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Old June 16th, 2013, 03:49 PM   #121
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drilled them well
LOLOLOLOLOL

Fap! Fap!


Your humor just kills me.
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Old June 16th, 2013, 03:53 PM   #122

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He screwed up the campaign in Sicily turning what should have been a 10 day campaign into a 40 day bloodbath. He botched his end of the invasion at Normandy and led to the almost 2 month stalemate in the hedgerows, in the end the US First Army broke out (the British had been planned to lead the advance.) Then his animosity with the American Command caused the huge blunder at Falaise where 60,000 or so Germans escaped the pocket, (the ones the Americans later had to fight in the Ardennes) then came Market Garden, then came the Bulge, then for his final screw up the US First and Third armies beat him across the Rhine and the 9th Army would also have beaten him across had it not been under his command at the time and told to hold in place. Need I mention that the whole theater had been held back so Monty could be the first to cross the Rhine?

Allied unity meant that all this should be hushed up. It's now almost 70 years later, I believe we should call it like it really was.
Back it up with sources, then we have an avenue for debate.

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LOLOLOLOLOL

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Your humor just kills me.
Childish.

Yes though, as a Brit, I do have a good sense of humour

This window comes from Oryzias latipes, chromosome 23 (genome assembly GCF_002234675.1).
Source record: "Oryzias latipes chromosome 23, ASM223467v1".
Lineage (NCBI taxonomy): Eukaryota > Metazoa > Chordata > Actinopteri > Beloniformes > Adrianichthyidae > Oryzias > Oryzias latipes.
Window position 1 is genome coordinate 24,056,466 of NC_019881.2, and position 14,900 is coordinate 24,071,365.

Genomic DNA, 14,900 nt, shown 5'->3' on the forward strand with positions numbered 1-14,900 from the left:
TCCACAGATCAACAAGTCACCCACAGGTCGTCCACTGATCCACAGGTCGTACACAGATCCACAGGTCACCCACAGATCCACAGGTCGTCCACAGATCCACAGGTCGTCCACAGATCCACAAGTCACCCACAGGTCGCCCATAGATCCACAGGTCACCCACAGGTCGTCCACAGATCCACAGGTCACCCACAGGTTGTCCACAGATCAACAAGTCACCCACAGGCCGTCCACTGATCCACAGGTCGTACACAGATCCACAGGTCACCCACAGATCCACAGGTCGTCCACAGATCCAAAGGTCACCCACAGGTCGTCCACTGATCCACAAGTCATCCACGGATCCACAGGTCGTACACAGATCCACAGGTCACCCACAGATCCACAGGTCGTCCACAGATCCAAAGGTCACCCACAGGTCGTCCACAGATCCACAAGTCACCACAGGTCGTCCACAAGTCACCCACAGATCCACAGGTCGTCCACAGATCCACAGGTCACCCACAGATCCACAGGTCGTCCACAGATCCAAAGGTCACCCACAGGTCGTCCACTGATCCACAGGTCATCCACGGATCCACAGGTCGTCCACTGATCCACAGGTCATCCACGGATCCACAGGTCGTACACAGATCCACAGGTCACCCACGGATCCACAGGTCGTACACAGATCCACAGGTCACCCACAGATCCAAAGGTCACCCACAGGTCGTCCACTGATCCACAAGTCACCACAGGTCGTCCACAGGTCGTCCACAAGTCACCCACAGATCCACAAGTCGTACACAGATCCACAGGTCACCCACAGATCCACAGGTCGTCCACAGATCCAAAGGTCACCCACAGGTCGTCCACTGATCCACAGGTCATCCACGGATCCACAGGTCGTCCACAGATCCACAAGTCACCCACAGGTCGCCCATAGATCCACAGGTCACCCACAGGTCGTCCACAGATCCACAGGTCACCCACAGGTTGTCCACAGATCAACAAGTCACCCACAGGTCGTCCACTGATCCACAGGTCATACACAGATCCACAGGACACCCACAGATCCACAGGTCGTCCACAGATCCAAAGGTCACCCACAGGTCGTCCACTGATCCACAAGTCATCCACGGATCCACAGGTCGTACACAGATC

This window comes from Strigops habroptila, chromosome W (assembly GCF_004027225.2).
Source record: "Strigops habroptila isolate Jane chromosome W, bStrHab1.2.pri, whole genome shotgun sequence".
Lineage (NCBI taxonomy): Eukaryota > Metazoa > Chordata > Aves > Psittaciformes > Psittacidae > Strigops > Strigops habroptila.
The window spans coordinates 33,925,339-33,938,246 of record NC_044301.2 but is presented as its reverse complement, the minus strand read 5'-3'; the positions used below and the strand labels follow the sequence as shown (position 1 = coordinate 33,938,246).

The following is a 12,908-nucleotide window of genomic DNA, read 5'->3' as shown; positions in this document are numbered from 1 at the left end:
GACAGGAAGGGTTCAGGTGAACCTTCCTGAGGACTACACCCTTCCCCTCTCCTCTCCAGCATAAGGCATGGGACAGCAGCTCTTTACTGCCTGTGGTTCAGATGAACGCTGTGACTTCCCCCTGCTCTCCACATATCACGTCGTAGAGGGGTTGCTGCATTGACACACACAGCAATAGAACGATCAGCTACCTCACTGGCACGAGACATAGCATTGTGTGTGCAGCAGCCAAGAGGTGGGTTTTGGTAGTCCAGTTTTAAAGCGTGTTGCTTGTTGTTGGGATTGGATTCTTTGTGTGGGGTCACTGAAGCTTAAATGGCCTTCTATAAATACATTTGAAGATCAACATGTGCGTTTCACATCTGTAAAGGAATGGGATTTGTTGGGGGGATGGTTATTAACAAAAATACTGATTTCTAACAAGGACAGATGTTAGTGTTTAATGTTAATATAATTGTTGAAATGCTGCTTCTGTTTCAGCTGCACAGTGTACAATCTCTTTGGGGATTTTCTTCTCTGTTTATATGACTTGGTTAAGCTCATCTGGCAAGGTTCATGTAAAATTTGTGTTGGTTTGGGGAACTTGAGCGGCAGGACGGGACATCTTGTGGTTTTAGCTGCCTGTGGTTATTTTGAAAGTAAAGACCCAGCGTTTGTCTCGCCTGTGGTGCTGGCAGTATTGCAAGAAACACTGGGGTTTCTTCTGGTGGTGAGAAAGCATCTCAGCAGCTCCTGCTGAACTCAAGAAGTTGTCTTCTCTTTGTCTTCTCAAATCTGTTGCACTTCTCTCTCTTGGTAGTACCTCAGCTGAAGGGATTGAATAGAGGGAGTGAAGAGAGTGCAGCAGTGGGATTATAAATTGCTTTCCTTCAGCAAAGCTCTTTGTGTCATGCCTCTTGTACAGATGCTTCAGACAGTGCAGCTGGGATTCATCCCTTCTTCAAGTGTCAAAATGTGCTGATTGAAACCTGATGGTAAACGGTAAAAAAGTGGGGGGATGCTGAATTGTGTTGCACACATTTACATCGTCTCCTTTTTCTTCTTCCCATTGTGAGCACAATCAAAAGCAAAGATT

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Old June 16th, 2013, 03:56 PM   #123
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Back it up with sources
Exactly what do you disagree with?
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Old June 16th, 2013, 03:59 PM   #124

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Exactly what do you disagree with?
I'm not disagreeing or agreeing with anything at the moment. I'm asking for sources of some description, so that we have an avenue for debate. AS of now, it's just our own unflattered opinions.

This is a thread for "worst generals".

Let's start with how you measure that equation?
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Old June 16th, 2013, 04:07 PM   #125
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I'm not disagreeing or agreeing with anything at the moment. I'm asking for sources of some description, so that we have an avenue for debate. AS of now, it's just our own unflattered opinions.

This is a thread for "worst generals".

Let's start with how you measure that equation?
I'd go along with the premise that MacArthur was even worse than Montgomery.

Montgomery's incompetence didn't have any effect on starting any wars.